Cauliflower - Care
For best development cauliflower must have a large amount of available nitrogen. This is best supplied by making at least three side-dressings with nitrate of soda. Make the first application after the plants have been in the field about 3 weeks and then two more applications 2 weeks apart. Each application should be one tablespoon per plant, one pound for 150 feet of row, or 200 pounds per acre. Make the application on top of the ground out about 3 inches from the plant. A circle around each plant is a good method if only a few plants are grown in the home garden. If a nitrogen fertilizer is not available, work a quart of fresh chicken manure into the soil around each plant 3 weeks after setting out the plants.
Cultivate only to control weeds and then be sure that the cultivation is very shallow. In order to be good, cauliflower must be kept snowy white. This is done by tying the leaves together over the heads. This tying should be done when the heads are slightly smaller than a door knob. It must always be done, however, before any sunlight gets to the heads. The heads should be examined from time to time to see when they are ready to cut. If they are let go too long, the heads get loose and ricey, and lose much of their tenderness. It will usually be about one week from the time they are tied until they are ready to use.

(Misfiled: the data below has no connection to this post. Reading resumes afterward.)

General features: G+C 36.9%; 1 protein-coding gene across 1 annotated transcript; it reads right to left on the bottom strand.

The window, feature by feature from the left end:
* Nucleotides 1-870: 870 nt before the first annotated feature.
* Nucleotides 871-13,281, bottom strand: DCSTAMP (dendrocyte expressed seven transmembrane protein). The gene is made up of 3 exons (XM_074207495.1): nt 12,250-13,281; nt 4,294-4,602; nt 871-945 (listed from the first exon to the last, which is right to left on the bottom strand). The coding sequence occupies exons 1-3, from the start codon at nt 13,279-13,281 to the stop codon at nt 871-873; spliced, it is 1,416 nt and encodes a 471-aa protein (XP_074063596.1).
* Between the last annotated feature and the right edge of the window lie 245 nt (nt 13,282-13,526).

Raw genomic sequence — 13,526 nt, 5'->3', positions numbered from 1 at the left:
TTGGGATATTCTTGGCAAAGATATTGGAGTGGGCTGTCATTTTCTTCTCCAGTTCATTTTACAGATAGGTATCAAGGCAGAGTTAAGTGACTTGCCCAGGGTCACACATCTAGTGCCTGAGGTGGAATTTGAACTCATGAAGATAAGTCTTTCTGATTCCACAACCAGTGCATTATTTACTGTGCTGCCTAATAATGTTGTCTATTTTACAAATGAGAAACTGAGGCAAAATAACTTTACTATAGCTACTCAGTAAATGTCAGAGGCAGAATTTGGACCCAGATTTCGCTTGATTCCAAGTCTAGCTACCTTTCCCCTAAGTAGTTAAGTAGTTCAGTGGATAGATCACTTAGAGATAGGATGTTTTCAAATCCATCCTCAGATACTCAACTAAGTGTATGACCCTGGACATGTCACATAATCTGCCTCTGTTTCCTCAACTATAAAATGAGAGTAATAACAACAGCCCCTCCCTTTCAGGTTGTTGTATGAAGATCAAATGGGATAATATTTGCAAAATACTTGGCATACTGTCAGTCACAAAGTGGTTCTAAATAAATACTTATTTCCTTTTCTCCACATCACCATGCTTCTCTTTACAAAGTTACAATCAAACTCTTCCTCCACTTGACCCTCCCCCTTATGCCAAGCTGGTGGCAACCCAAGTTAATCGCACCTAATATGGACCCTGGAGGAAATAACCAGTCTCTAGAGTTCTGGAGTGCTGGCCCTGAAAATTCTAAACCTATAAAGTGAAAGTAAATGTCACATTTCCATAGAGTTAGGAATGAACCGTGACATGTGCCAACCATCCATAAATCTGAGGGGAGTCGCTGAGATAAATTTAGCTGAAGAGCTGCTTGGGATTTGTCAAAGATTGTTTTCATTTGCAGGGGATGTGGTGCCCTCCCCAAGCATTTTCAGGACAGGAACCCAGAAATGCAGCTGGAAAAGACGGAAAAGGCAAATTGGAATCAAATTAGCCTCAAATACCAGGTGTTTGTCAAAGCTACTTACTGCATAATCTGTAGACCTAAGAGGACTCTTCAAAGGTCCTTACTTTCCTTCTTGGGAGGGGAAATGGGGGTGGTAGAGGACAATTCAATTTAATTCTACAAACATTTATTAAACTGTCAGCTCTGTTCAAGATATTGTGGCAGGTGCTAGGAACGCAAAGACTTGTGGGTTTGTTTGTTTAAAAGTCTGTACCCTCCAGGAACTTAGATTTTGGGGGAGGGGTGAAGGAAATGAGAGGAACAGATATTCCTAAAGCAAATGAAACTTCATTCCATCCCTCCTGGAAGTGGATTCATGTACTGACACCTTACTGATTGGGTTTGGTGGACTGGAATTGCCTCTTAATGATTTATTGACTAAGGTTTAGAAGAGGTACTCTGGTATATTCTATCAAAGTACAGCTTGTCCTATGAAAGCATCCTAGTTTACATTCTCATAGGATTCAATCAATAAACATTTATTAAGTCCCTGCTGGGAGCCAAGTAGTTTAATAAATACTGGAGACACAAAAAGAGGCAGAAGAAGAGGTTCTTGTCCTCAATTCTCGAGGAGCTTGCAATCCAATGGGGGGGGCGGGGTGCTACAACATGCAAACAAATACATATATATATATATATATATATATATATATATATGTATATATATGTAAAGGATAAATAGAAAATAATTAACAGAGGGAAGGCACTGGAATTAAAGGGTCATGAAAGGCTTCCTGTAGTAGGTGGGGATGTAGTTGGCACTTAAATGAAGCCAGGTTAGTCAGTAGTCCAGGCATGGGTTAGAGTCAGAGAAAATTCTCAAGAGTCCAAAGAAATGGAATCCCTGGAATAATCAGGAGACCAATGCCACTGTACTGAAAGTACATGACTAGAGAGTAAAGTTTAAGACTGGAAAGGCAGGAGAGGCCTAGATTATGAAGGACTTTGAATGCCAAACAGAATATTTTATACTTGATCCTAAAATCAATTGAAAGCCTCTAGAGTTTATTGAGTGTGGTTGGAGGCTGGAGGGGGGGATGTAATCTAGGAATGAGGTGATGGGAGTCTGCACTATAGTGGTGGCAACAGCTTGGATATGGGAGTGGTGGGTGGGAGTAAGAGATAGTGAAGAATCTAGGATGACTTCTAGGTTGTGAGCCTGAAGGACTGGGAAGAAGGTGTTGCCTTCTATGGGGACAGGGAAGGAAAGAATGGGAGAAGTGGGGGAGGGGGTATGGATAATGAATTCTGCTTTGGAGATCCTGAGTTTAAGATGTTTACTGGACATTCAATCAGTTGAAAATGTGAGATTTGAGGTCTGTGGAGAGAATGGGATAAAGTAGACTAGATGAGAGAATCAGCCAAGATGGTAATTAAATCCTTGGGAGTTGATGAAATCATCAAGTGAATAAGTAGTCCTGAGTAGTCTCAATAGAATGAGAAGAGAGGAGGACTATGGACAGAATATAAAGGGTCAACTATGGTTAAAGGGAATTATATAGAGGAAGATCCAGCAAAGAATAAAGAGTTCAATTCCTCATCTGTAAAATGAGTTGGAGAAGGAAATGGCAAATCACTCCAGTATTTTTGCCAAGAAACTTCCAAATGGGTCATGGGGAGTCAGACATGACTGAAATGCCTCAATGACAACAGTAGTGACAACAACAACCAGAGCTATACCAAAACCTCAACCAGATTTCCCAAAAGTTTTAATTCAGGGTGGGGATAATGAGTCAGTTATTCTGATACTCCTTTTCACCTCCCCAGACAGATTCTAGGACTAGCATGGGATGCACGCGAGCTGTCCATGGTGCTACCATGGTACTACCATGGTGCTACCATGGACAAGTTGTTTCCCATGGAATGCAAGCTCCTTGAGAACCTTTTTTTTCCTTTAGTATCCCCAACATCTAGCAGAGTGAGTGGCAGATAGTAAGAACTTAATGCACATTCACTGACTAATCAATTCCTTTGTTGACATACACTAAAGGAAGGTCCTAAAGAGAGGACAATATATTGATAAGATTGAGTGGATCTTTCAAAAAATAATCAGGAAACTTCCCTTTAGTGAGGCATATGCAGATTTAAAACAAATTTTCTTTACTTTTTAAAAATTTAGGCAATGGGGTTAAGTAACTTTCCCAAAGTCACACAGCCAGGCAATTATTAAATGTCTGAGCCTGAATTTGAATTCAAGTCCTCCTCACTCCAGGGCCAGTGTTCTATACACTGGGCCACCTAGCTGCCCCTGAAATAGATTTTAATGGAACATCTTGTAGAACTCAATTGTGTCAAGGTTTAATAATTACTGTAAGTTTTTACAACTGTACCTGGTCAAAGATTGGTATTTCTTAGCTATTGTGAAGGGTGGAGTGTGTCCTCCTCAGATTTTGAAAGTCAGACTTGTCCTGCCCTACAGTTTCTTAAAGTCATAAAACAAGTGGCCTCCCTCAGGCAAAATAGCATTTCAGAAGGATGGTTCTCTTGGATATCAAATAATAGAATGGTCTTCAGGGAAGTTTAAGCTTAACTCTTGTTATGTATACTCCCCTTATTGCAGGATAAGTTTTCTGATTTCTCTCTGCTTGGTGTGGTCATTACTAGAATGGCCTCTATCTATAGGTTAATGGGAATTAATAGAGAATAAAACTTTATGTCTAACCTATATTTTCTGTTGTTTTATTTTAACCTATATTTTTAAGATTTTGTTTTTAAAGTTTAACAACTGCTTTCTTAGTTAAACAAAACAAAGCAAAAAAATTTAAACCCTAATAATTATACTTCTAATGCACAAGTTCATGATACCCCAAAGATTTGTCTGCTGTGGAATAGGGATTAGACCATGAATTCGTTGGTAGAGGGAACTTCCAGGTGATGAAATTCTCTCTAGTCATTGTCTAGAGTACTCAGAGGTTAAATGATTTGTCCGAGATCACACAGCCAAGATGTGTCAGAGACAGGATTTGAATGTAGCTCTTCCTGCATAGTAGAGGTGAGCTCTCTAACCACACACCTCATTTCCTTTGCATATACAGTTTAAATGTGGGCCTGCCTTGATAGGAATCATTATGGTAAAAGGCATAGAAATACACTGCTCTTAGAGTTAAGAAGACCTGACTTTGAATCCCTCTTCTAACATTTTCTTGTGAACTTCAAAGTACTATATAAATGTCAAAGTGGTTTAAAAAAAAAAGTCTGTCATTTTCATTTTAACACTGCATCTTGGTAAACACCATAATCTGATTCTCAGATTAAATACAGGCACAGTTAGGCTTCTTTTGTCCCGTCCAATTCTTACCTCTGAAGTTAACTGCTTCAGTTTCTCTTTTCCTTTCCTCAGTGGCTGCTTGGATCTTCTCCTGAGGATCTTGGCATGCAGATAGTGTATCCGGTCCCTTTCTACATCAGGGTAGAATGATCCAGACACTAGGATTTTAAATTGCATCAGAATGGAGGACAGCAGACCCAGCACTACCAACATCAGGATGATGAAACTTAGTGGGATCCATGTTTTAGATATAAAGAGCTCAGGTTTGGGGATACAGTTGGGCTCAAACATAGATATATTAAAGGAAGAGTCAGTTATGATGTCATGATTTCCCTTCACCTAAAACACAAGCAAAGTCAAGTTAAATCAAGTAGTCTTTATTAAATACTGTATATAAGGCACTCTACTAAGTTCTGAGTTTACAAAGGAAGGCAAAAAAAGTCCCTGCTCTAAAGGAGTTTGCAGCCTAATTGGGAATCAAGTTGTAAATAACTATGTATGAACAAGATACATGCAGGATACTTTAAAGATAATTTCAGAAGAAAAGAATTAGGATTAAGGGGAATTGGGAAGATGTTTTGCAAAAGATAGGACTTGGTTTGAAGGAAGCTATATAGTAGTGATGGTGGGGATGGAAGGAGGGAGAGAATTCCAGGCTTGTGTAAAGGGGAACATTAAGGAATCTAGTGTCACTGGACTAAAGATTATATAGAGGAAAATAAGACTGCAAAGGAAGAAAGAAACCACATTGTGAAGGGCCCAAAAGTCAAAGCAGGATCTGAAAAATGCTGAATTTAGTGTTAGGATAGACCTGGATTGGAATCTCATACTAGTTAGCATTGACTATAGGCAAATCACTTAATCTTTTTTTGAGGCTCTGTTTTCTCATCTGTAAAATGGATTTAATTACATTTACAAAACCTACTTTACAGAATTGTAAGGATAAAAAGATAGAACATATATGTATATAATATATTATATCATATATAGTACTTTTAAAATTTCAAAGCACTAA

Check cauliflower every day as it approaches maturity. Leave the head to grow as long as it is small and very compact until it reaches about 6 to 8 inches in diameter. However, if the head begins to open up, cut it from the plant at the base of the head no matter how small it is because it will only get looser and loose its characteristic texture. The head should keep in the refrigerator for at least two weeks. Cauliflower is a challenge to grow in many parts of the country because it is sensitive to temperature fluctuations.
The cabbage root maggot is a small fly that deposits eggs at the base of the cauliflower plant and in cracks in the soil nearby. The eggs hatch in about one week and the maggots feed on the stem and roots. Other foliage feeding insects that are problems for cabbage are the Cabbage looper, imported cabbage worm, aphids and Harlequin bug.
Ordinarily worms and aphids are most troublesome, with the harlequin bug of more importance in the southern part of the state. Make twice-weekly examinations of the cauliflower plants for the first appearance of insects. Dusting or spraying does not need to begin until insects or insect eggs are found on the plants. Be certain to examine the undersides of the lower leaves.
Clubroot is a disease which causes overgrowths or swellings of the underground stem and roots of cauliflower, cabbage, broccoli, etc. Once the organism responsible for this disease is introduced into a field or garden, it will remain troublesome for 3 to 7 years even though no cruciferous crops are grown during the period. The swellings or "clubs" on the roots interfere with the ability of the plant to take up food from the soil and as a result such plants never produce a crop. Contact your local county Extension office for current pest control recommendations.